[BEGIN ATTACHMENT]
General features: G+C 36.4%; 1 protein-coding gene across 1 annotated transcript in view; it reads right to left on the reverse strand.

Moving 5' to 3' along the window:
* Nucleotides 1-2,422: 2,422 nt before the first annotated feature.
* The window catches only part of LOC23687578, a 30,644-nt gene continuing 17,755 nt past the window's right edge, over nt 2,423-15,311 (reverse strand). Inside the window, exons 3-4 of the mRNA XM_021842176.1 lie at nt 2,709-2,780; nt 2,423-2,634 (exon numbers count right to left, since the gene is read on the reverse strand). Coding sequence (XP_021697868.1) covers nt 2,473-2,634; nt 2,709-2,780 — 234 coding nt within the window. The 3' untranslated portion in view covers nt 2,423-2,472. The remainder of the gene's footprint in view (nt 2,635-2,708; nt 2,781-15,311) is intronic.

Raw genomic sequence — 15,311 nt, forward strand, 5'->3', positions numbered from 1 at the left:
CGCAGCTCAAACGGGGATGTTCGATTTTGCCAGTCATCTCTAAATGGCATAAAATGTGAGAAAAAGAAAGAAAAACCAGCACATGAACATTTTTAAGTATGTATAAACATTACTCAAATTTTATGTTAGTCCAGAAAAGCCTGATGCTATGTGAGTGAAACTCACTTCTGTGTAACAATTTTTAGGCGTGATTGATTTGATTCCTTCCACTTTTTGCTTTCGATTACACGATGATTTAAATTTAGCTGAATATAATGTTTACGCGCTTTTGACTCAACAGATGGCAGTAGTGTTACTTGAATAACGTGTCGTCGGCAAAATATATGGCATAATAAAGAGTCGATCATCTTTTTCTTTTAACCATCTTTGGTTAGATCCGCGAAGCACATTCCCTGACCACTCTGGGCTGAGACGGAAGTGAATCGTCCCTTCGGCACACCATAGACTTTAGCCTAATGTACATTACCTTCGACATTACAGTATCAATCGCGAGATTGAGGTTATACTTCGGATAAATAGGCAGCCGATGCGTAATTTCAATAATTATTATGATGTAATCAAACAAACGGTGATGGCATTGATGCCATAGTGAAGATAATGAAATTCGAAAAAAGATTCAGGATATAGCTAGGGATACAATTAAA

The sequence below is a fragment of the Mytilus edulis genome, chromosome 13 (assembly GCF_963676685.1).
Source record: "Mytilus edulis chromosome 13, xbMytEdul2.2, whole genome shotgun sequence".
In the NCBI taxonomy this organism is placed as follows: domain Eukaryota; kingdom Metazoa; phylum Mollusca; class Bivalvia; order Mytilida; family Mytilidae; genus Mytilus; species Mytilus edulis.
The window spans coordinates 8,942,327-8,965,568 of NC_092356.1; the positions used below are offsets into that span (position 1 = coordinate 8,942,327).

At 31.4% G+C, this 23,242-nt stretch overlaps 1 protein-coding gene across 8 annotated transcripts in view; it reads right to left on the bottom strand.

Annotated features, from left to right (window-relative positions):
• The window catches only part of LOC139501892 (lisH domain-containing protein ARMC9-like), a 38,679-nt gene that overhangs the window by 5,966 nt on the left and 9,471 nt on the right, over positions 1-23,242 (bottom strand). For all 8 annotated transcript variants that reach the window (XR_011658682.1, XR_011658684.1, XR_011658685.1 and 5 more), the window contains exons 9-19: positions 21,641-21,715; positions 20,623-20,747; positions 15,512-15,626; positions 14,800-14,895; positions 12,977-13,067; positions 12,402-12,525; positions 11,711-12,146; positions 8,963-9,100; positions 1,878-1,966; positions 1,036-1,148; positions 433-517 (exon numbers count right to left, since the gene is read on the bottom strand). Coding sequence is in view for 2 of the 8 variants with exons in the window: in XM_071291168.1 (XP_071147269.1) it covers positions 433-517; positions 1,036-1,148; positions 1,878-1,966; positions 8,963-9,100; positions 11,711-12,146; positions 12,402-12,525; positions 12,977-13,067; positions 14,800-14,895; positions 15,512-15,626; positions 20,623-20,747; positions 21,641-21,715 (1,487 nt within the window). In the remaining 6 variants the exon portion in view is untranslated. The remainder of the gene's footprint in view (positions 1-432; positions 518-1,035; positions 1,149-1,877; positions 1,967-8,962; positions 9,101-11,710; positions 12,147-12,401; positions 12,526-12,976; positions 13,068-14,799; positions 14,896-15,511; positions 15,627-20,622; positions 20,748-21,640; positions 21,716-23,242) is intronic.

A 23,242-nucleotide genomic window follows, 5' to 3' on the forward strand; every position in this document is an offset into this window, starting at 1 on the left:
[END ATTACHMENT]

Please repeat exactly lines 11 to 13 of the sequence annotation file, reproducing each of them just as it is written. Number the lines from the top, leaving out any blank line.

At 31.4% G+C, this 23,242-nt stretch overlaps 1 protein-coding gene across 8 annotated transcripts in view; it reads right to left on the bottom strand.

Annotated features, from left to right (window-relative positions):
• The window catches only part of LOC139501892 (lisH domain-containing protein ARMC9-like), a 38,679-nt gene that overhangs the window by 5,966 nt on the left and 9,471 nt on the right, over positions 1-23,242 (bottom strand). For all 8 annotated transcript variants that reach the window (XR_011658682.1, XR_011658684.1, XR_011658685.1 and 5 more), the window contains exons 9-19: positions 21,641-21,715; positions 20,623-20,747; positions 15,512-15,626; positions 14,800-14,895; positions 12,977-13,067; positions 12,402-12,525; positions 11,711-12,146; positions 8,963-9,100; positions 1,878-1,966; positions 1,036-1,148; positions 433-517 (exon numbers count right to left, since the gene is read on the bottom strand). Coding sequence is in view for 2 of the 8 variants with exons in the window: in XM_071291168.1 (XP_071147269.1) it covers positions 433-517; positions 1,036-1,148; positions 1,878-1,966; positions 8,963-9,100; positions 11,711-12,146; positions 12,402-12,525; positions 12,977-13,067; positions 14,800-14,895; positions 15,512-15,626; positions 20,623-20,747; positions 21,641-21,715 (1,487 nt within the window). In the remaining 6 variants the exon portion in view is untranslated. The remainder of the gene's footprint in view (positions 1-432; positions 518-1,035; positions 1,149-1,877; positions 1,967-8,962; positions 9,101-11,710; positions 12,147-12,401; positions 12,526-12,976; positions 13,068-14,799; positions 14,896-15,511; positions 15,627-20,622; positions 20,748-21,640; positions 21,716-23,242) is intronic.